crop

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Related to cropped: cropped up, cropped out

neck and crop

Totally and completely, often abruptly. I can't believe you're just going to stop financially supporting me neck and crop! How am I supposed to buy groceries this week? Even though they got an early lead, we came back and beat them neck and crop!
See also: and, crop, neck

cream of the crop

Fig. the best of all. This particular car is the cream of the crop. These three students are very bright. They are the cream of the crop in their class.
See also: cream, crop, of

crop out

to appear on the surface; [for something] to reveal itself in the open; to begin to show above the surface. A layer of rock cropped out at the edges of the desert.
See also: crop, out

crop someone or something out

[for a photographer] to cut or trim out someone or something from a photograph. The photographer cropped Mr. Jones out of the picture. See if you can crop out the ugly fence at the side of the house.
See also: crop, out

crop up

to appear without warning; to happen suddenly; [for something] to begin to reveal itself in the open. Some new problems cropped up at the last minute.
See also: crop, up

Good seed makes a good crop.

Prov. Starting with good materials will help you get good results. Jill: Elsie and Jim are going to have a baby. Jane: I'm sure it will be a good child, since they're both such good people. Good seed makes a good crop. I am sure Robert's business will flourish. He's capable and honest, and good seed makes a good crop.
See also: crop, good, make, seed

the cream of the crop

the best of a particular group This editorial staff isn't the cream of the crop, but it's not as bad as you say.
Opposite of: bottom of the barrel
Etymology: based on the idea that cream is the best part of milk
See also: cream, crop, of

crop up

to appear by chance Officials fear that the virus could crop up in the United States. Interest in international issues has cropped up on many university campuses.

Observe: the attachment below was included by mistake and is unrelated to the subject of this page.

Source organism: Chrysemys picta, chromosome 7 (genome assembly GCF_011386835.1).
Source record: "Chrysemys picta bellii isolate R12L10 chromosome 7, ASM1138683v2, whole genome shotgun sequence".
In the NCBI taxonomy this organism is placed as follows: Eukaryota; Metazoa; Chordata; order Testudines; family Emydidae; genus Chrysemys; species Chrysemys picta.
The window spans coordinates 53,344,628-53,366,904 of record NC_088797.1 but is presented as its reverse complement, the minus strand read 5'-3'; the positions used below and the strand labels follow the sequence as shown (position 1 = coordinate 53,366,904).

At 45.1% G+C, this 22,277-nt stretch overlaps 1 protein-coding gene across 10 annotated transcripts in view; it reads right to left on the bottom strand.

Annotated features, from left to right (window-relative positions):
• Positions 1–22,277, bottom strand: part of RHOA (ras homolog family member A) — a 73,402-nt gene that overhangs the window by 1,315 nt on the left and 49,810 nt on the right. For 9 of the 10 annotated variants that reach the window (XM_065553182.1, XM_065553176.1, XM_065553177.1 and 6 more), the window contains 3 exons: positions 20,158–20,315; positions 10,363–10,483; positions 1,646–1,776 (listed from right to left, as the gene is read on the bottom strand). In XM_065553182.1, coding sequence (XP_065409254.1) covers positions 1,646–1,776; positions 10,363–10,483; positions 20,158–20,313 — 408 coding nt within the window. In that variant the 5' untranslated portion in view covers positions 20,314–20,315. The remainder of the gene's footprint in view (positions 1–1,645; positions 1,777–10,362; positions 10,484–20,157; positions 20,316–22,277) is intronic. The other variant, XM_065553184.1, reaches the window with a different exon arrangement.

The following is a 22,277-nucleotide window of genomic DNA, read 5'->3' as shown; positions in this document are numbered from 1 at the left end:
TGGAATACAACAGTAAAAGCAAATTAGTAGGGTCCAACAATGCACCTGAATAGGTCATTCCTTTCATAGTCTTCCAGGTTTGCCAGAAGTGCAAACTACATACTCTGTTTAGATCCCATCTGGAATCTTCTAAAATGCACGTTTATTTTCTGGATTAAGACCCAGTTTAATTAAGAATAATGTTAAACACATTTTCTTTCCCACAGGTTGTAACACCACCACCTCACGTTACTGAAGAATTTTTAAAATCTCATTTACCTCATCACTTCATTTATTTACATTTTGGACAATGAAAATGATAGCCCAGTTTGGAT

Related vocabulary: come up
See also: crop, up

the cream of the crop

the best of a particular group These artists are the best of this year's graduates - the cream of the crop.
See also: cream, crop, of

cream of the crop, the

The best or choicest of anything, as in The apples from this orchard are definitely the cream of the crop. The noun cream has been used to mean "the best" since the 16th century. The French equivalent of the present term, la crème de la crème ("the cream of the cream") was familiar in English by 1800.
See also: cream, of

crop out

Rise to the surface, become visible or evident, as in These superstitions crop out time and again. This term originated in mining, where a stratum or vein of ore is said to crop out when it comes to the surface. [Mid-1800s]
See also: crop, out

crop up

Appear unexpectedly or occasionally, as in One theory that crops up periodically is the influence of sunspots on stock prices, or We hope new talent will crop up in the next freshman class. [Mid-1800s]
See also: crop, up

crop up

v.
To happen or appear, often unexpectedly: Errors have cropped up in the report despite all our proofreading.
See also: crop, up
References in classic literature ?
One has hair cropped to his skull, but a scarf to hide his neck; the other has low shirt-collars, but long hair to bide his skull.
An enormous fellow, with a great red face and cropped moustache, occupied my poor father's place; he it was who had replaced our fruitful vineries with his stinking stables; but I am bound to own he looked a genial clod, as he sat in his fat and listened to the young bloods boasting of their prowess, or elaborately explaining their mishaps.
The matter has already cropped up in negotiations between Mr.
The Emperor had often visited the Military College and every time Kasatsky saw that tall erect figure, with breast expanded in its military overcoat, entering with brisk step, saw the cropped side-whiskers, the moustache, the aquiline nose, and heard the sonorous voice exchanging greetings with the cadets, he was seized by the same rapture that he experienced later on when he met the woman he loved.
She (for the newcomer showed such evidences of sex as cropped hair and a manly stride) took a seat in their midst, and smiling a superior smile explained:
David Chorley and Douglas Bower, admitted to creating many of the giant, circular wheat-field patterns that cropped up over the last decade in southern England.